F-Secure creates a new branch of enterprise security under the name WithSecure • The Register


F-Secure’s business for enterprises will have a new brand – WithSecure – and a sharper focus when the company splits into two independent operations.

The move comes a month after the security provider’s board revealed that the 34-year-old Helsinki-based company would separate the consumer security business from its business unit. The consumer company will retain the F-Secure name.

The final break will come this summer after a general meeting in May. The split is expected to complete on June 30.

Many former F-Secure executives, including CEO Juhani Hintikka, are switching to WithSecure. According to Hintikka, splitting the business into two makes sense, given the size of the business units and consumers, and the business dynamics each is experiencing.

The two operations generate more than $100 million in annual revenue, he said. The register.

“This means in practice that some of the original synergies that existed between the two companies are less relevant today,” the CEO said. “Both companies have their own go-to-market organizations, their own product portfolio, their own customer description, etc. There are really only a few technical things that both rely on, but the rest is really quite separate.”

According to F-Secure’s 2021 Shareholder Report [PDF]WithSecure will launch with approximately 1,300 employees.

Being an independent company will help WithSecure better define itself in an increasingly competitive global security market, Hintikka explained.

“This focus will help us become more agile, have faster time to market, and overall make us more competitive in that sense,” he said. “The other part is we’ll be able to communicate clearly to the marketplaces – who we are and what we stand for and what our customers are, what their issues are. They’re quite separate between the consumer and our B2B side. Also , this type of structure also allows us potentially to consider, for example, raising capital for certain purposes where we can be quite explicit about the company we are looking for rather than an average of averages.”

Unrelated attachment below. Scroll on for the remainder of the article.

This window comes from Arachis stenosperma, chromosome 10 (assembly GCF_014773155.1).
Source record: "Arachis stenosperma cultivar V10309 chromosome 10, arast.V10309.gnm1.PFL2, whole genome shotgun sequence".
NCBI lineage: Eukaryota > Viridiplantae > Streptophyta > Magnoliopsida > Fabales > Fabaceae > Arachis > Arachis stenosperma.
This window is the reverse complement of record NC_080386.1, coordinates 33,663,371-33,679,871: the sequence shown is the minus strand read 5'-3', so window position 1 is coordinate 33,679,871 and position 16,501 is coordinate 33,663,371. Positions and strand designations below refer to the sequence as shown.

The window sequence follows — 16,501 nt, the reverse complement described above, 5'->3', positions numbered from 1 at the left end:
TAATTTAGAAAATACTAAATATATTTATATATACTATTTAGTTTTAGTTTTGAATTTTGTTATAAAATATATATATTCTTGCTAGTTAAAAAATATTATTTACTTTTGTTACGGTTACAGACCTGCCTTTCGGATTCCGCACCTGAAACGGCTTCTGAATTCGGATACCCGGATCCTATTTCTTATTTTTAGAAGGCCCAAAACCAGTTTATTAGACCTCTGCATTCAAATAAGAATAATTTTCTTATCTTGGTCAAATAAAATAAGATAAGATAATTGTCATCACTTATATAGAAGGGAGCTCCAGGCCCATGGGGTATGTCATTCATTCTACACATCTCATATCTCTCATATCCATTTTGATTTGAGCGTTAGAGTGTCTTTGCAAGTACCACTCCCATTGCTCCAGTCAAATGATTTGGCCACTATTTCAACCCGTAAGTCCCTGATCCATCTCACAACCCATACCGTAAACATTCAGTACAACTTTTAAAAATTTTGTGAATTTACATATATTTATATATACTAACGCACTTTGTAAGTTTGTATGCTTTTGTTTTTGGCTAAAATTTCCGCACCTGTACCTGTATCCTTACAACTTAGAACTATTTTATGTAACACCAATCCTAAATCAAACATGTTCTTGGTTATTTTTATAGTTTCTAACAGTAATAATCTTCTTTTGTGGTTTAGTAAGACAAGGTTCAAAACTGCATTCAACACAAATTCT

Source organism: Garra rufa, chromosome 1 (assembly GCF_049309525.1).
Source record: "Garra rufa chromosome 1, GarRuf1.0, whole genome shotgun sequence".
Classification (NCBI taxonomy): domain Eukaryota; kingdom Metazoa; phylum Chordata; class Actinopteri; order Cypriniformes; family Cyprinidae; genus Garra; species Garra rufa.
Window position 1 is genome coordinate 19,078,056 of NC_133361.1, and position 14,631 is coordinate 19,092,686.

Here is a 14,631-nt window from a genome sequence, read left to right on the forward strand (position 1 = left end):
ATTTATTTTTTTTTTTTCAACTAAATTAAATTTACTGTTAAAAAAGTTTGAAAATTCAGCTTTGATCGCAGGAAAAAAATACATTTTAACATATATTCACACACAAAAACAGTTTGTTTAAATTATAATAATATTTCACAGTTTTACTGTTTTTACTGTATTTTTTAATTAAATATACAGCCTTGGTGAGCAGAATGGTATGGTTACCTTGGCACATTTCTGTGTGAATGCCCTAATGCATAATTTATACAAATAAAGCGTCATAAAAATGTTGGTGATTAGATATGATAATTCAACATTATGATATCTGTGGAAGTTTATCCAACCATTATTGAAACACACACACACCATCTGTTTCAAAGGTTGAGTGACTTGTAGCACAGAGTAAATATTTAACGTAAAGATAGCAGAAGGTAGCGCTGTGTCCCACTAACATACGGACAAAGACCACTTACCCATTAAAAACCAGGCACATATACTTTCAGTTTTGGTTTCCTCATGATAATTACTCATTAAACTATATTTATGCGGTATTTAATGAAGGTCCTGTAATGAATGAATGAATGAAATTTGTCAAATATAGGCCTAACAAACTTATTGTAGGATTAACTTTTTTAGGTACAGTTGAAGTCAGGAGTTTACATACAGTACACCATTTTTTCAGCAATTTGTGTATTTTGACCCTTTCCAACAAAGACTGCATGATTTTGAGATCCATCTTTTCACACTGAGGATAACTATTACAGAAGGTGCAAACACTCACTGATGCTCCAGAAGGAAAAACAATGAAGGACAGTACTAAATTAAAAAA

Such guidance will also help the new company’s third-party sellers, who previously had to spend the first 15 minutes with enterprise customers explaining the differences between what F-Secure’s business unit offered and what consumer operations offered. had in his wallet.

The CEO noted that when organizations search for the F-Secure name online, it’s the company’s consumer products that get the most attention, even though it’s the smaller of the two business units. .

Hintikka said WithSecure will compete in a global market where many companies are similar, with comparable products and skills. The company offers a range of products and services, covering areas such as endpoint security, managed detection and response (MDR), collaboration protection for Salesforce and Microsoft 365, and vulnerability management.

He also pointed to the company’s consultants – who work with companies to meet their security needs – as another asset to the company.

“What sets us apart is this combination of expertise and cutting-edge technology, but at the heart of our brand and what we stand for is actually something we call a good partnership,” the CEO said.

“It just means that it’s so complex, and it’s moving so fast, that it’s hard for anyone to claim they can solve all the challenges of cybersecurity on their own. When we talk about security, it’s something we partner with our customers, with our partners.”

It also helps that WithSecure is a European company. In the current political climate, the demand for data sovereignty and privacy is growing worldwide – nowhere more than in Europe, where much of this demand is addressed by the General Data Protection Regulation (GDPR) , which carries severe potential penalties for violations.

Earlier this month, the European Union fined Meta – formerly Facebook – more than $18 million for GDPR violations related to data breaches.

“In practice, for many enterprise customers, it’s the thinking that ties into how we control access to data,” Hintikka said. “Obviously in some countries it’s seen as a problem if the data is outside the country’s borders or if there’s a fear – even a theoretical possibility – that a foreign government might have access to it. data. It seems more important than it did before.” ®


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